The film’s poster depicts the movie star in a glamorous white fur, adorned with expensive jewels. This is appropriate, as most of the movie takes place in Hollywood and is mostly the story of her life there. Henie landed there with her entire family in 1936, with the ambition to make a career on the silver screen there. We witness her first encounter with MGM producer Daryl Zanuck, who first wants to put her in a token scene in one of his pictures.
But young Henie proves to be a shrewd bargainer. She negotiates her way into a four-picture deal featuring her in the leading role. We will never know if there was anything more to this bargain, but later on when Zanuck calls her a “man-eating nymphomaniac,” we can wonder. Her voracious sexual appetite and promiscuity figure heavily in the film, in stark contrast to the wholesome-looking girl from Norway on the silver screen.
Henie went on to make 12 films, most of them forgotten today. Sun Valley Serenade (1941) is probably the best known, not only for her portrayal of a naïve immigrant girl from the old country, but for its scenes of the famous ski resort, with music by the beloved Glenn Miller Orchestra. It is available on Amazon Prime and is still worth looking at to gain an understanding of Henie’s appeal as an actress. For me, it also led to problems in my consumption of Sewitsky’s biopic.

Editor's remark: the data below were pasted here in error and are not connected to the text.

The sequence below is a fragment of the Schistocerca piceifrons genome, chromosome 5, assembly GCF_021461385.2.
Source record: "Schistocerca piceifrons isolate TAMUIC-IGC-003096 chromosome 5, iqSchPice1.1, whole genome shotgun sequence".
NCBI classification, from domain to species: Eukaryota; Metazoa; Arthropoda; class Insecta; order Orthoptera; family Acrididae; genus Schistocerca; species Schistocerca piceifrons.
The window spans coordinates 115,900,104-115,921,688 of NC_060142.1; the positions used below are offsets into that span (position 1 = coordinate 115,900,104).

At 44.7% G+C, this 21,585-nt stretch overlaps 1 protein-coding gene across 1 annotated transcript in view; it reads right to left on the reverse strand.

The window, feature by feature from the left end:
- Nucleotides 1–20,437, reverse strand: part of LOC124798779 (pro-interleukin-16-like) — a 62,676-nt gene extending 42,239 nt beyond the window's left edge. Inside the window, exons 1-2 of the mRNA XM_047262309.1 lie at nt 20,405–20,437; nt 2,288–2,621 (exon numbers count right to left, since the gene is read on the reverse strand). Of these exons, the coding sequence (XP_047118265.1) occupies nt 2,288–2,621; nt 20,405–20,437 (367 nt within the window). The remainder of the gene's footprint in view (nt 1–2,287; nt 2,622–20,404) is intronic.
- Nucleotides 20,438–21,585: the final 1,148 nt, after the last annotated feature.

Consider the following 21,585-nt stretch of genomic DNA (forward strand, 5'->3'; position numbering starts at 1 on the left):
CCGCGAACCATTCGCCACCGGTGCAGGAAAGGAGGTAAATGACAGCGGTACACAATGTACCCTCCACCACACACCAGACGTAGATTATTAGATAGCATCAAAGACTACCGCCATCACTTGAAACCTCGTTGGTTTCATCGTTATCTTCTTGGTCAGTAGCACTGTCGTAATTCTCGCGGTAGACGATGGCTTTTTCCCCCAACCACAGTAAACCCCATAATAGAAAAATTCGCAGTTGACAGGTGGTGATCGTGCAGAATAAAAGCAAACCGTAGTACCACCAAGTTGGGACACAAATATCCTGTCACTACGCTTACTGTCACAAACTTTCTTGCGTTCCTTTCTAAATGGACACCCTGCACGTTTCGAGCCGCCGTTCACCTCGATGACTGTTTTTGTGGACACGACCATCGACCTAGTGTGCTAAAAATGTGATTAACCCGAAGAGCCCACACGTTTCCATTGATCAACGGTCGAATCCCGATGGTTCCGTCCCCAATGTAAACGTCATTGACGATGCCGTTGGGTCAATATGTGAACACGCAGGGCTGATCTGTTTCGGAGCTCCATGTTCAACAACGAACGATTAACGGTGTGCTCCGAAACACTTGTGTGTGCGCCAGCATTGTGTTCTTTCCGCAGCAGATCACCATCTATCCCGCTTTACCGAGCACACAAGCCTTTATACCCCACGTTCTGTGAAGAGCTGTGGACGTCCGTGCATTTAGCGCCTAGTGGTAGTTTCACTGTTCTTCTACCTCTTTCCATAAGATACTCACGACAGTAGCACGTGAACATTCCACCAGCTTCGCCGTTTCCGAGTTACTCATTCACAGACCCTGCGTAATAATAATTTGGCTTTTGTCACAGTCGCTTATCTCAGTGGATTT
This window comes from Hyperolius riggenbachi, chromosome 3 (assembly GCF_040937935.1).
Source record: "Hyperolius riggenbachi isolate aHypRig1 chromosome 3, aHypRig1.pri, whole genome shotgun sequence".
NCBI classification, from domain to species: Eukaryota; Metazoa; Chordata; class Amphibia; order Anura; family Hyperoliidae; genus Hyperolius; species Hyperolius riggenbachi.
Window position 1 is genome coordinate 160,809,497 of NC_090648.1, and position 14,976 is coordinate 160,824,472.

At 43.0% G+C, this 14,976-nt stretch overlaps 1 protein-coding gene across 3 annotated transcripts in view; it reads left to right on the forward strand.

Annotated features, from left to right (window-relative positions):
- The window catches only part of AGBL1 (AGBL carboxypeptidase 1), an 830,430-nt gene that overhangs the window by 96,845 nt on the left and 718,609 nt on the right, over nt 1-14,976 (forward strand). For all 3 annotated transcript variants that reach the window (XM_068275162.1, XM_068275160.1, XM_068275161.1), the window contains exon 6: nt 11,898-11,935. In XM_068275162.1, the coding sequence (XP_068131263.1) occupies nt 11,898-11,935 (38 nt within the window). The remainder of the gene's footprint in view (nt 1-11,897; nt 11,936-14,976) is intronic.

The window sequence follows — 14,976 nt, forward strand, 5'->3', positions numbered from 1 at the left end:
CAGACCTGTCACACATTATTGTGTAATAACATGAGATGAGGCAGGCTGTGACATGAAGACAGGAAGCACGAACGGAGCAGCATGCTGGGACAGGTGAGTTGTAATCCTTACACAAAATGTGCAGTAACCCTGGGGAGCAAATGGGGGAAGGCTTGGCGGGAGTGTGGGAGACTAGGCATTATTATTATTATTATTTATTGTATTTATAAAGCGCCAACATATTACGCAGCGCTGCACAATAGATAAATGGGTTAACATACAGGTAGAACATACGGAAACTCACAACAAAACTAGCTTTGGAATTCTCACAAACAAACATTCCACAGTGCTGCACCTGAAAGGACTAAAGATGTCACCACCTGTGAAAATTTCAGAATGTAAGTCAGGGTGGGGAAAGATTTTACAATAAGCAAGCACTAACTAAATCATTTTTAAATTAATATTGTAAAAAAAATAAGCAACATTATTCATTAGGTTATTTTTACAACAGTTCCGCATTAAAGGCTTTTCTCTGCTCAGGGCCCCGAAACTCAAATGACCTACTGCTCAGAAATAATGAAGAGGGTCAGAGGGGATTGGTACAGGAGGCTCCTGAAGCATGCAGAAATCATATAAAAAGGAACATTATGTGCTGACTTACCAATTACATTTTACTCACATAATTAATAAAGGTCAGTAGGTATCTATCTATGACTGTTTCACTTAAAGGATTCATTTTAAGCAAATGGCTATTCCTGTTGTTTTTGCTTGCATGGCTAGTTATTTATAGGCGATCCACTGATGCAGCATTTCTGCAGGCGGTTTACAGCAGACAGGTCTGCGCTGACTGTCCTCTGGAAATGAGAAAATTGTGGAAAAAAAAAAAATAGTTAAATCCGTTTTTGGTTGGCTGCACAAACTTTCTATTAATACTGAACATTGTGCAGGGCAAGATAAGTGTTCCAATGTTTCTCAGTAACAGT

When watching Henie’s real-life films, what strikes me is the freshness of her appearance, with her round eyes and cheeks, a fresh, cherub-like appearance that feels nearly irresistible. Such iconic looks are difficult to replicate, and for me, the casting of Ine Marie Wilmann, with her sharp, chiseled features, somehow misses the mark. Wilmann appears much harsher than the real-life Henie, and the dichotomy of persona and person is less distinct: we see the siren, not the girl next door.